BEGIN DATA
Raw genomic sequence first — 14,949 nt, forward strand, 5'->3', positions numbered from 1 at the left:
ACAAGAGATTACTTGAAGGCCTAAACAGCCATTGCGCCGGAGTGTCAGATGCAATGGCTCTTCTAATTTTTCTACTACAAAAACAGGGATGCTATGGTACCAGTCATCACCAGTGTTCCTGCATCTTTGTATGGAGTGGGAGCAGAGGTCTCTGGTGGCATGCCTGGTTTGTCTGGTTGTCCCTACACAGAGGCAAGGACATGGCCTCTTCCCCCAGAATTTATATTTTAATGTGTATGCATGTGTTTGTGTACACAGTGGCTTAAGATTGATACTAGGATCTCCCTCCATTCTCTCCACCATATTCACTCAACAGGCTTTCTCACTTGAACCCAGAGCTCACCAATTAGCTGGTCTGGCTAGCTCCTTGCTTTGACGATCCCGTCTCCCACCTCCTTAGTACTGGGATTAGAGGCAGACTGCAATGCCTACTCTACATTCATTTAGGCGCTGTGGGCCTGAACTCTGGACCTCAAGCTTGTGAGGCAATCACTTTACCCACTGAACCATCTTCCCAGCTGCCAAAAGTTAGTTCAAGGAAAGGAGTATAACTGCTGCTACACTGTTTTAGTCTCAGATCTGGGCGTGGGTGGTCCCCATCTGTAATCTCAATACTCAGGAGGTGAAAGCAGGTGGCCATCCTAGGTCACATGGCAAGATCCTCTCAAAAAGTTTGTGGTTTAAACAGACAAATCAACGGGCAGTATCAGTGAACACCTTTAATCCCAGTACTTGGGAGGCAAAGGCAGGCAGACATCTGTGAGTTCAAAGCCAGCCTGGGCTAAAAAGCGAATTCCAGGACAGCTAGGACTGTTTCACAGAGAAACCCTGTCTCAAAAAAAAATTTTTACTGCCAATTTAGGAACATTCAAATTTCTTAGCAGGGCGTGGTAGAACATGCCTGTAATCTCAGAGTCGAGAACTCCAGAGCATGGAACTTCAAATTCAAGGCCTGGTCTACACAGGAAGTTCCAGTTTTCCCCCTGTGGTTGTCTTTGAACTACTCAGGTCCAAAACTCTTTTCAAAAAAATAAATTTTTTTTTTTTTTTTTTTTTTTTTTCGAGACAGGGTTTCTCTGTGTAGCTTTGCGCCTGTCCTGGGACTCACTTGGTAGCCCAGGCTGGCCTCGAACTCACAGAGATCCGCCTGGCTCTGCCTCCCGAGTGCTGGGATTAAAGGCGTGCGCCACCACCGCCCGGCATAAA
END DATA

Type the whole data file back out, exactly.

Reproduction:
Raw genomic sequence first — 14,949 nt, forward strand, 5'->3', positions numbered from 1 at the left:
ACAAGAGATTACTTGAAGGCCTAAACAGCCATTGCGCCGGAGTGTCAGATGCAATGGCTCTTCTAATTTTTCTACTACAAAAACAGGGATGCTATGGTACCAGTCATCACCAGTGTTCCTGCATCTTTGTATGGAGTGGGAGCAGAGGTCTCTGGTGGCATGCCTGGTTTGTCTGGTTGTCCCTACACAGAGGCAAGGACATGGCCTCTTCCCCCAGAATTTATATTTTAATGTGTATGCATGTGTTTGTGTACACAGTGGCTTAAGATTGATACTAGGATCTCCCTCCATTCTCTCCACCATATTCACTCAACAGGCTTTCTCACTTGAACCCAGAGCTCACCAATTAGCTGGTCTGGCTAGCTCCTTGCTTTGACGATCCCGTCTCCCACCTCCTTAGTACTGGGATTAGAGGCAGACTGCAATGCCTACTCTACATTCATTTAGGCGCTGTGGGCCTGAACTCTGGACCTCAAGCTTGTGAGGCAATCACTTTACCCACTGAACCATCTTCCCAGCTGCCAAAAGTTAGTTCAAGGAAAGGAGTATAACTGCTGCTACACTGTTTTAGTCTCAGATCTGGGCGTGGGTGGTCCCCATCTGTAATCTCAATACTCAGGAGGTGAAAGCAGGTGGCCATCCTAGGTCACATGGCAAGATCCTCTCAAAAAGTTTGTGGTTTAAACAGACAAATCAACGGGCAGTATCAGTGAACACCTTTAATCCCAGTACTTGGGAGGCAAAGGCAGGCAGACATCTGTGAGTTCAAAGCCAGCCTGGGCTAAAAAGCGAATTCCAGGACAGCTAGGACTGTTTCACAGAGAAACCCTGTCTCAAAAAAAAATTTTTACTGCCAATTTAGGAACATTCAAATTTCTTAGCAGGGCGTGGTAGAACATGCCTGTAATCTCAGAGTCGAGAACTCCAGAGCATGGAACTTCAAATTCAAGGCCTGGTCTACACAGGAAGTTCCAGTTTTCCCCCTGTGGTTGTCTTTGAACTACTCAGGTCCAAAACTCTTTTCAAAAAAATAAATTTTTTTTTTTTTTTTTTTTTTTTTTCGAGACAGGGTTTCTCTGTGTAGCTTTGCGCCTGTCCTGGGACTCACTTGGTAGCCCAGGCTGGCCTCGAACTCACAGAGATCCGCCTGGCTCTGCCTCCCGAGTGCTGGGATTAAAGGCGTGCGCCACCACCGCCCGGCATAAA